Many people are unaware or overlook the importance of proper wastewater management
THERE is no doubt that when nature calls, one will make their way to the toilet to conduct his biological business. The excretory system will run its course and process the removal of waste from the body into toilet systems.
Similarly, sewage wastewater from sinks in the kitchen or laundry from all sorts of premises, whether residential or business, will also be discharged into such systems.
In Malaysia, wastewater is discharged through a modern sewerage system, made up of an underground network of sewerage pipes that will lead to a centralised system in sewage treatment plants (STP), or septic tanks for some premises.
Yet, many are still unaware of what happens after flushing the toilet or who manages the disposed wastewater every day.
Perhaps this matter has been taken lightly by many, or perhaps some are still unaware that there are people behind the scenes involved in managing wastewater and sewage on a daily basis.
They not only ensure that our water resources and the environment are always protected, but also prevent any water-borne diseases such as cholera, typhoid and many others.
The people behind the scenes ensure the sewage treatment plants operate smoothly and the emptying of septic tanks are done properly. These unsung heroes are the lifeblood of the national sewerage company, Indah Water Konsortium (IWK) Sdn Bhd.
IWK has been entrusted by the Federal government to manage and maintain an efficient sewerage system for all Malaysians that includes managing close to 7,000 STPs that span across close to 22,000km of pipeline network. Additionally, IWK maintains around 1.3 million individual septic tanks and over 800,000 traditional toilets.
Since its inception in 1994, IWK has worked hard to ensure Malaysians are protected from pollution caused by untreated wastewater. The operations and maintenance of these sewerage systems carried out by IWK run non-stop, on a daily 24-hour schedule. IWK treats about five billion litres of wastewater daily, which is equivalent to around 2,000 Olympic-sized swimming pools.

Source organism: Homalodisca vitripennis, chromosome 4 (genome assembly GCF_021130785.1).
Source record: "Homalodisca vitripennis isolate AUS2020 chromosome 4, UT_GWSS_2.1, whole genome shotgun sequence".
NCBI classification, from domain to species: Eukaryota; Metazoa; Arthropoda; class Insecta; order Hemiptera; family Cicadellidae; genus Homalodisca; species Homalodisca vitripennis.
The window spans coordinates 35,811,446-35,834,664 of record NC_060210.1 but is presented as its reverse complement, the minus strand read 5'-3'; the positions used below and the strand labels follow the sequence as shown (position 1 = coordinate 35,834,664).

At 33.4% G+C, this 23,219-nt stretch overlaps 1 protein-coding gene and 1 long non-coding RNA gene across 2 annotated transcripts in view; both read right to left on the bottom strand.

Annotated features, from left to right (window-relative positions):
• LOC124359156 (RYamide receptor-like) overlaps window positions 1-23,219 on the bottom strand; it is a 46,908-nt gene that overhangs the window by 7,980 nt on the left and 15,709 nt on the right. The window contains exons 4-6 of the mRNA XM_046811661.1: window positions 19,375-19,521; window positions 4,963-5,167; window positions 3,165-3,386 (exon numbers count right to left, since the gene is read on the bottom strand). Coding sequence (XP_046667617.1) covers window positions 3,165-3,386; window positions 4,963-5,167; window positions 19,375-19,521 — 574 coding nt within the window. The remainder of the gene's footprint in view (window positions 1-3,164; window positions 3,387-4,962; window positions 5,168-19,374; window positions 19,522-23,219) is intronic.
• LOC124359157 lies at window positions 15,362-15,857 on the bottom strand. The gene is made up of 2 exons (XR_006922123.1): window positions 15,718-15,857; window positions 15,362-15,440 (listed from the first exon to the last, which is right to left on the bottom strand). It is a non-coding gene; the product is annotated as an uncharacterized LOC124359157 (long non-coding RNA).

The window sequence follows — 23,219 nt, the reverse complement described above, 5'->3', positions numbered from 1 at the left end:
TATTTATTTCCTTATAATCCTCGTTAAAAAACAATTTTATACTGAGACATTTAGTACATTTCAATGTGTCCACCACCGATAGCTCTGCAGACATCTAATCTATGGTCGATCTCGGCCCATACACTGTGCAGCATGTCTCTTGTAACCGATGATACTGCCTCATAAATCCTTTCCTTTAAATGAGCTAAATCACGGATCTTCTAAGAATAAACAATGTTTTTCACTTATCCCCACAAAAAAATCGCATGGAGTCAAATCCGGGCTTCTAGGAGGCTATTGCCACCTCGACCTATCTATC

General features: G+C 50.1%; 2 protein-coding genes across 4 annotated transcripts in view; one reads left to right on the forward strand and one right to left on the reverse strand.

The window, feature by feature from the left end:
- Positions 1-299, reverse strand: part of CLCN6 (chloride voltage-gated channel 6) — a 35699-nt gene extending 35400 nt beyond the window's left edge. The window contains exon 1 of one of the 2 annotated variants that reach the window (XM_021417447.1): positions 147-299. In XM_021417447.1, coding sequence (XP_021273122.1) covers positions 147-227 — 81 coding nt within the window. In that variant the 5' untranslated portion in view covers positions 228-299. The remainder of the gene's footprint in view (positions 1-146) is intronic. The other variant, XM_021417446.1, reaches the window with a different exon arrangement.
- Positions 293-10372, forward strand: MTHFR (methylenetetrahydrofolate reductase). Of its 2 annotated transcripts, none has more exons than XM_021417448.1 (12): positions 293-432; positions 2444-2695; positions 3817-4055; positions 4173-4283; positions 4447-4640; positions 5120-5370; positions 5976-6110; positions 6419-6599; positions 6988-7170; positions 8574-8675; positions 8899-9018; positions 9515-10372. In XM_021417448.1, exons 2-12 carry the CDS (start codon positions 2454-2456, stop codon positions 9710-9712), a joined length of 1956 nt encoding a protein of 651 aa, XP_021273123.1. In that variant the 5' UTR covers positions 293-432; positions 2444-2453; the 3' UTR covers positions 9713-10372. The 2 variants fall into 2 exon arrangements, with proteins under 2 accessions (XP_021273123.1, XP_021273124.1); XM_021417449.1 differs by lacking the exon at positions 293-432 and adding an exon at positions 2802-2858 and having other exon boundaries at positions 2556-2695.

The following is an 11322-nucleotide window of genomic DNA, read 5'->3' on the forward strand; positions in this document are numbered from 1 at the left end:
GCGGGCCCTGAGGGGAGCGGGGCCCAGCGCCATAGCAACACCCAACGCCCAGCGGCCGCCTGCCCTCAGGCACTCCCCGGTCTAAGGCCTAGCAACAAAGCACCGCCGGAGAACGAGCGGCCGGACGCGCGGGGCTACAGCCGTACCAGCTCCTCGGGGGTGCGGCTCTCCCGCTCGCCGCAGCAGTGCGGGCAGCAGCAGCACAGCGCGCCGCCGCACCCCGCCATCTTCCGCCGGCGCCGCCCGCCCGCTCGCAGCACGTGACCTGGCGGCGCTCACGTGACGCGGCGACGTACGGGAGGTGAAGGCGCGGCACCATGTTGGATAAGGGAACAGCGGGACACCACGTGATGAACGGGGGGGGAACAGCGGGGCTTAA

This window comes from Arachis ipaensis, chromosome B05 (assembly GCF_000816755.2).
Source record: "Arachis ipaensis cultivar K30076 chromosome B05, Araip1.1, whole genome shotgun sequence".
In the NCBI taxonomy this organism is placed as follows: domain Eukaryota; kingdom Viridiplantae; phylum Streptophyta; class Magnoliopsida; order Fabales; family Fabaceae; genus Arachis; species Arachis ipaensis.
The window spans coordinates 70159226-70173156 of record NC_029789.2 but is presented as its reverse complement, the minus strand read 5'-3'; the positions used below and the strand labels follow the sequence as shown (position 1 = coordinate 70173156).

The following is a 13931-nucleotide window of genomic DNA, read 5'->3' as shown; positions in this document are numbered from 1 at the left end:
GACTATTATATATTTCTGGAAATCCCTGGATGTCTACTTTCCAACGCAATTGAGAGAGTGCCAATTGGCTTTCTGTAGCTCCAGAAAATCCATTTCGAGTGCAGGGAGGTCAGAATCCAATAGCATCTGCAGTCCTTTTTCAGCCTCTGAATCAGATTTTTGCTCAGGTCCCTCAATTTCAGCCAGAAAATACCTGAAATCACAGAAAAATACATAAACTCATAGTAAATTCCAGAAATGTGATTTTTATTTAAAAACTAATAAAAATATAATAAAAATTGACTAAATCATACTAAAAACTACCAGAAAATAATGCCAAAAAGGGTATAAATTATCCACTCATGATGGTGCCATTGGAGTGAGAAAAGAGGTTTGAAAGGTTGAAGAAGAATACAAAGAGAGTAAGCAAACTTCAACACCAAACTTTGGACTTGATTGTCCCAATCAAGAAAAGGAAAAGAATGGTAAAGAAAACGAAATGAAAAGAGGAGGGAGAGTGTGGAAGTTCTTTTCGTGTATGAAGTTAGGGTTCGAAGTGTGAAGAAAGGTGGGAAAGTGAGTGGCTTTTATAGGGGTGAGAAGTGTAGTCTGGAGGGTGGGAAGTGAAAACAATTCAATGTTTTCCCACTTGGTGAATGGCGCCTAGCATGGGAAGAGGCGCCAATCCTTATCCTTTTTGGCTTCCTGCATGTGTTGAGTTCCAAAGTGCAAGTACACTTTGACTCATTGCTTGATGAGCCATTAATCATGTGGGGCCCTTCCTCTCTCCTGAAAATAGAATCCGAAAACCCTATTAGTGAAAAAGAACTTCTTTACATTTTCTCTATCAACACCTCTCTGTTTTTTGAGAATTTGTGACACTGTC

IWK chief executive officer Narendran Maniam highlighted that although IWK faces the 3Ds – “dirty, difficult and dangerous” works – every day, the company remains committed in ensuring the STPs are well maintained and the provision of sewerage services to its 26 million users connected to these plants are efficient.
"The reality is, everyone knows how important it is to have an efficient sewerage system, but most forget where the wastewater will travel to after using the toilet or washing in the kitchen," he said.
According to Narendran, IWK's sewerage service charges are among the lowest in the world, compared to other developing countries. For the services provided by IWK, the payment for each household that uses the connected system services is between RM2 to RM8 per month - a disparity in comparison to its operating costs which is between RM18 to RM20 per household, per month.
This means that for every cubic metre of wastewater treated by IWK, customers only pay less than RM0.30.
"Every year, IWK's operating costs will continue to increase due to various factors that include the rise of electricity costs and yearly inflation, among others as well as added costs when IWK takes over more STPs.
"In fact, operating costs also increase when work inputs are high, taking into account the daily quality inspections of discharged effluents that must comply with the standards set by the authorities,” explained Narendran.
"If there is any damage to the equipment or entry of illegally disposed waste into IWK’s plants, it will affect the quality of the effluent as a whole, as well as impact the cost of repairs,” he said.
Although the company continues to face rising operating cost challenges, IWK has implemented various initiatives to improve its financial position. This includes cost-saving efforts through innovation and research, as well as conducting non-tariff-based business initiatives. For example, the production of recyclable water from sewerage byproducts, which can be supplied to industry players as an alternative water source.
With the support from the Federal government through the Ministry of Environment and Water, IWK has explored various other business opportunities such as the use of fertilisers for non-food crops and sewerage land leases for telecommunication towers, solar power generation and fibre optic cables.
According to Narendran, the government is channelling subsidies to overcome the cost gap that is borne by IWK. However, there is a limit to how long IWK can rely on government subsidies alone.
“How long will IWK have to bear the imbalance of service charges paid by consumers and actual operating costs? The fact remains that IWK's STPs operate non-stop for 24 hours a day, 7 days a week and 365 days a year. Imagine, if the plants maintained by IWK can no longer operate one day due to this cost gap,” he concluded.